KAISERSLAUTERN - It's been more than two years since 21 people were killed and more than 500 injured in the Duisburg Love Parade, a tragedy that shocked Germany and reopened wider questions about how to control large crowds.
In an article published in the EPJ Data Science journal, physicist Dirk Helbing of the Swiss Federal Institute of Technology in Zurich (ETHZ) and his colleague Pratik Mukerjee have analyzed the disaster, which they blame on what’s known as the “crowd quake” or “crowd turbulence” phenomenon.
A crowd quake is the random turbulence or shock wave that can arise when many people are packed together. At occupancies of about seven persons per square meter, the crowd becomes almost a fluid mass. Shock waves can be propagated through the mass, sufficient to propel them distances of three meters or more,” found the scientists. In Duisburg that led to people falling over and being crushed as others trampled them. For their analysis, the scientists analyzed videos filmed by people who had attended the Love Parade and used computer-simulation.
But scientists were at work on ideas to make mass events safer well before the Duisburg catastrophe. The underlying problem in a crowd situation is that people begin to push and shove, creating a dangerous or even deadly situation, albeit unexpectedly and unintentionally. Physiological processes in the brain play a role. This depends in part on how alarm at the situation is processed by those involved – a slow and controlled build-up of fear reactions, or a full on, adrenaline-rush, fight or flight panic, which is catching. At some point a switch occurs between individual psychology and the conformity of mass psychology – with mass panic as the result.
Innovative design in buildings and stadiums can help counteract the resulting effects, Helbing says – for example the use of “wave breakers,” basically crowd retaining walls.
Another tool is the "Crowd Control" simulation model created by Siemens that was applied to a Klauserslautern soccer stadium holding 40,000 people and with few evacuation routes through the surrounding streets. Using monitors and analyzing crowd flows, the system was able to outline optimum evacuation routes for a number of different situations. "The police and fire departments have already incorporated the results into their evacuation plans," says Wolfram Klein, who heads the development of Siemens’s "Crowd Control" project.
At the London 2012 Olympics, police used an app-based Crowd Monitoring Technique developed by the German Research Center for Artificial Intelligence (DFKI) in Kaiserslautern.
"The great thing about the app is that if needs be every user can be sent a different message," DFKI expert Tobias Franke explains. One problem with the method is data protection – who really wants to make their details available to a state authority, especially if they are abroad? Franke says DFKI has thought of this, since optimum use of the app depends on getting a large number of people to use it and hence in winning their trust. So users remain anonymous, position data is encrypted and use is limited to the event area and only activated in critical situations.
"One problem in Duisburg was that more people gathered in some places than were expected," explains DFKI scientist Paul Lukowicz. Sensitive smart phones can however register even light surges that could lead to powerful waves of the type that led to the Duisburg disaster. Based on user information, personalized recommended escape routes could also be sent, for example not recommending a route that involves climbing over a wall to an older user.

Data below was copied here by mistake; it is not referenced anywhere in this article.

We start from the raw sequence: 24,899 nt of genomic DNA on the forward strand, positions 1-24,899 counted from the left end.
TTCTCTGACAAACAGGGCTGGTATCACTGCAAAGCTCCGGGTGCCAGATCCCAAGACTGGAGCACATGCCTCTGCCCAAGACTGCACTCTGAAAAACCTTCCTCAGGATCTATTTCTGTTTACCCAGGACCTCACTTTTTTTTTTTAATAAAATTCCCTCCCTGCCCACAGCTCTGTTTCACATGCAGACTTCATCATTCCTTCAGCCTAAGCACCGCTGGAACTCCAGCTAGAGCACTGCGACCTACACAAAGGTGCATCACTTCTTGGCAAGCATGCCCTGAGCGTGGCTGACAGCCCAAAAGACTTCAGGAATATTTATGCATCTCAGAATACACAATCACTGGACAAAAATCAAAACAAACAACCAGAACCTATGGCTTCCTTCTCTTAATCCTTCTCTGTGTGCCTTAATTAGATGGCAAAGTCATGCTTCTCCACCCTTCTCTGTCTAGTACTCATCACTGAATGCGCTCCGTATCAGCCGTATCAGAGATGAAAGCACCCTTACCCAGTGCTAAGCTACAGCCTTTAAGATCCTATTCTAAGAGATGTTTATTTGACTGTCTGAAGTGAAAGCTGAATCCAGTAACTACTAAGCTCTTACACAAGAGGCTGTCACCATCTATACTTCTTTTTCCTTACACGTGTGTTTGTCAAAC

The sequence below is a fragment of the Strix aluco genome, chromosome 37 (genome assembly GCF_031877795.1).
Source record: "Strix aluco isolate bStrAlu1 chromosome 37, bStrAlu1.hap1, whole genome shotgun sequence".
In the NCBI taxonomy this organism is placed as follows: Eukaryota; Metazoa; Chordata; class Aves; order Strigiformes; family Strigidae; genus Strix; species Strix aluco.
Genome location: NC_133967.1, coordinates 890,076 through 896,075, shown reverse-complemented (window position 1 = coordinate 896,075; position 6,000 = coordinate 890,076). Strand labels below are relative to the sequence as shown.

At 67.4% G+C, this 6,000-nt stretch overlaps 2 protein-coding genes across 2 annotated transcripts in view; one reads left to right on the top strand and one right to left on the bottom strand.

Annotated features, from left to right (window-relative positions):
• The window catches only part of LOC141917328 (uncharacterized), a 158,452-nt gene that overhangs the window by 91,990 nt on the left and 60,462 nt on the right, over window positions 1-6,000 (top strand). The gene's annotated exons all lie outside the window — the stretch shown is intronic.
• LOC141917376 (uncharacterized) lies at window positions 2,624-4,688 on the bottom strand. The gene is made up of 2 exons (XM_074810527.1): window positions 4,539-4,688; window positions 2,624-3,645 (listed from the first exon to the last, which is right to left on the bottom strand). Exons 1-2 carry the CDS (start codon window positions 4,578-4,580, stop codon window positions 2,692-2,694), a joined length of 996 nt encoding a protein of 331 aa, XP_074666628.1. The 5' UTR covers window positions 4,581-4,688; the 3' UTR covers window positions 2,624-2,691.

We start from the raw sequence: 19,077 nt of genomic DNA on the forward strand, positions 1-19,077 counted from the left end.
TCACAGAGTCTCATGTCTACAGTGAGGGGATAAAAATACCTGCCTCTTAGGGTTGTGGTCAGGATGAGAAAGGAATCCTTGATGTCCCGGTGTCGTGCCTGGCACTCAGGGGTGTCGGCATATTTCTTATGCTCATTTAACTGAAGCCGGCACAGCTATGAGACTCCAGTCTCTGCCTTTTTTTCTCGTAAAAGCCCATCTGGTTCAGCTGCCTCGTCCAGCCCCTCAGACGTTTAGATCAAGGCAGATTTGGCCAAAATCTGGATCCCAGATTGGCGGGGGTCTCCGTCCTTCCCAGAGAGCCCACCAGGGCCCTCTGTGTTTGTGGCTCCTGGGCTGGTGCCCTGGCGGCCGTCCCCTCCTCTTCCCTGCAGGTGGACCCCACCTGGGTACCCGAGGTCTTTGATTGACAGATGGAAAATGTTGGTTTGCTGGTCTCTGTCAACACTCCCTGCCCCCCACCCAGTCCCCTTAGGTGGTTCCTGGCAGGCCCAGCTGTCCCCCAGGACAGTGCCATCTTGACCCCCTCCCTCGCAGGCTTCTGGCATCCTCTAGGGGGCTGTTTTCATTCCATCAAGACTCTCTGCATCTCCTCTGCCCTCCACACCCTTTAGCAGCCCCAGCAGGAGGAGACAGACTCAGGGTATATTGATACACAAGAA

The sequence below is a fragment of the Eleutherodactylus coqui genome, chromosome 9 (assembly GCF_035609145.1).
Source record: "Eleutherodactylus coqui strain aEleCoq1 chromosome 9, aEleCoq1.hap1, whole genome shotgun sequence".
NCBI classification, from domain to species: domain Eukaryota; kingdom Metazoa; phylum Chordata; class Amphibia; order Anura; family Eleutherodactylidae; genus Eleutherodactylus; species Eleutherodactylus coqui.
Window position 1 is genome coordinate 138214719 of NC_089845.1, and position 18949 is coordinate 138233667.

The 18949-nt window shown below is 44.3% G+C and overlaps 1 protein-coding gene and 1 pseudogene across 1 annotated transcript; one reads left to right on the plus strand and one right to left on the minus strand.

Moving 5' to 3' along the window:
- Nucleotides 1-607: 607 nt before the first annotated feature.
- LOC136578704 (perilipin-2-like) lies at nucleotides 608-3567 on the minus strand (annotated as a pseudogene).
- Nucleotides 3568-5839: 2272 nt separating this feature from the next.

Drones for aerial surveillance
The DFKI is presently working with organizers of Munich’s Oktoberfest, where it may be applied. Another possibility in Munich is drones for aerial surveillance, which according to the city’s fire department has the advantage of showing swelling crowds before they actually form so that prevention barriers can be set up.
Here too data protection is an issue – evaluation of the images would have to be based on crowd density only and not individual identities, although that would theoretically not be a problem since vertical filming would not make faces identifiable. Advantages include being able to identify the fastest way for an ambulance or the police to get through.
The first test run with drones in Germany took place at the Bochum Total street festival in July, when the AirRotorMedia company working at the behest of the fire department and researchers at the University of Paderborn filmed 600,000 people from a height of around 100 meters (328 feet).
"Picture quality was very good," says Stefan Lieber of the Bochum Fire Department. Not only were the drones cheaper than police helicopters, they had more technical advantages and it is virtually impossible for them to crash – it they lose radio contact or the batteries are on the blink they return automatically to launch site.
Drones made and run by the University of Technology in Kaiserslautern and researchers in the city’s Fraunhofer Institute for Experimental Software Engineering may be in use at the world soccer championships in Brazil in 2014. The idea is to incorporate their input with that of stationary cameras, smart phone apps and more into a kind of electronic situation table where it can all be evaluated.
However intensively researchers work on new crowd control technologies, the ETHZ’s Helbing cautions, "Absolute security will never exist – you cannot categorically exclude the possibility of accident."
Globalization also means that visitors at major events are increasingly heterogeneous and that can have an effect on behavior – and hence relevant security measures. Cultural differences have to be taken into account also. Another current avenue of global research is the study of how different peoples react in crowd situations.
In Germany, a number of fire departments, the Jülich Research Center and the University of Wuppertal are focusing on how catastrophes like the one in Duisburg could be avoided in future. Everything from training methods and simulation instruments to systems to develop security concepts are being developed. The goal is the creation of a manual for organizers of large-scale events. But researchers point out that wading through all the ordinances governing public events can complicate the endeavor – not to mention that there is no single definition of “large scale event.” Getting that defined at federal level would be a big help, they say.
Welcome to Wednesday, where chaos hits Syria, Brazilian president Jair Bolsonaro is accused of crimes against humanity and a social media giant plans to rebrand itself. For Spanish daily La Razon, reporter Paco Rodríguez takes us to the devastated town of Belchite, where visitors are reporting paranormal phenomenons.